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Chthonian planets are gas giants that orbit their stars so closely, the intense heat from the star strips off the gas giant's atmosphere, leaving behind a tail of gas. This turns the gas giant into what is essentially a very big comet. Could the gas in the tail be harvested?

I was thinking that large metal rings could float suspended within the gas giant's tail and that those rings could use magnetic fields to channel the stripped gas to a central point, allowing it to be harvested.

Would the hot gas in the gas giant's tail just be too hot to capture? Is there even enough gas in the tail to make such a harvesting operation worth it? Or would the metal rings just get cooked?

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  • $\begingroup$ You are collecting ionized gas. More than temperature you should worry about electrostatic forces pushing the charged nuclei apart. And to neutralize them you need a large influx of electrons... $\endgroup$ – L.Dutch - Reinstate Monica Jan 11 '18 at 6:33
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    $\begingroup$ Why would someone want to wait until the gas is dispersed and only then start collecting it? These processes are sort of opposite. $\endgroup$ – ZuOverture Jan 11 '18 at 8:33
  • $\begingroup$ @ZuOverture, getting something out of a deep gravity well is not cheap $\endgroup$ – L.Dutch - Reinstate Monica Jan 11 '18 at 10:58
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    $\begingroup$ @L.Dutch, gathering gas from exosphere (typical densities are way below 1g/km^3) may be even more expensive. Worse than if we now try to extract radioisotopes from seawater. $\endgroup$ – ZuOverture Jan 11 '18 at 15:34
  • $\begingroup$ We've harvested less than a truckload of rocks from space, by hand. Hard science about harvesting millions of tons of gas might be hard to get. $\endgroup$ – user25818 Jan 11 '18 at 17:14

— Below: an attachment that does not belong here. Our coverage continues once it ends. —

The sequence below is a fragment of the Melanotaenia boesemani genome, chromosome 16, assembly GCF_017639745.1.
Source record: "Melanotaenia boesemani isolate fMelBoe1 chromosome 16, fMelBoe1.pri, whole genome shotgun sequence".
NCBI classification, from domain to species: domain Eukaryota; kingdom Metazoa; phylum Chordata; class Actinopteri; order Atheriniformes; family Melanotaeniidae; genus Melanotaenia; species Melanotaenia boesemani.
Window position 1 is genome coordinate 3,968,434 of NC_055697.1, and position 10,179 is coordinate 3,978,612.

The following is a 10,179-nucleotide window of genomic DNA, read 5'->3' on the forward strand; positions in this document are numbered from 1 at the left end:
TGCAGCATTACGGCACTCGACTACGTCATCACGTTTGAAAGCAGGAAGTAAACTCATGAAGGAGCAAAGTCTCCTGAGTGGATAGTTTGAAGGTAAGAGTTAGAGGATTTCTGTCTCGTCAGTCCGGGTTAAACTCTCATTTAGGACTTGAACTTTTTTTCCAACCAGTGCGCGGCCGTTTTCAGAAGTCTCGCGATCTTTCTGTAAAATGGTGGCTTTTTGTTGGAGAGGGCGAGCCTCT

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It is hypothetically possible, given sufficiently advanced technology (as is anything that doesn't violate the laws of physics).

However, it's unlikely to be practical without very specific/weird technological assumptions.

The mass loss from hot Jupiters can certainly be significant - it's supposed to be thousands of tons per second for HD 189733 b. This is atomic hydrogen, so it may not be well-ionized enough for magnetic collection to be efficient.

However, a civilization that could do stuff like this could mine volatiles from small, icy outer-system bodies (Kuiper belt objects, centaurs, main-belt comets/volatile-rich asteroids etc.)

About the only gas that isn't likely to be available on those or easily made from ingredients on them would be helium, and it would probably be easier to scoop from the atmosphere of an Uranus/Neptune type planet. (And realistically, a civilization that can do this has probably solved fusion power, so they probably can make helium from hydrogen, which is easily extracted from water ice.)

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Let's consider a real-world candidate, the planet Osiris. https://en.wikipedia.org/wiki/HD_209458_b

Under the heading of Exosphere, we are told that the tail is about 200,000 km long, or the diameter of the planet. Thus a collection system would need to be placed close to the planet and probably held in position by an active thrust system.

Also Osiris is losing 100 million kilograms of hydrogen per second. The volume of hydrogen leaving the planet is bringing heavier elements, such as oxygen, with it.

If we use the surface temperature of Osiris at 1100K as a rough guide for temperature of the collection system then a well engineered system should survive the heat. Since the collection system is located on the dark side of the planet it will be in the shade, so the speak.

Because the gas is dispersing into space, it should cool rapidly. But as the solar wind works on the escaping gas, it will gain velocity. The collection system will have to balance the force of gravity of Osiris and the thrust of the hot gas coming off the planet. Too close to the planet and the gas velocity is low and gravity is high. Too far from the planet and the gravity is low, gas velocity is high, but gas density is low and thus thrust and gas collection is low.

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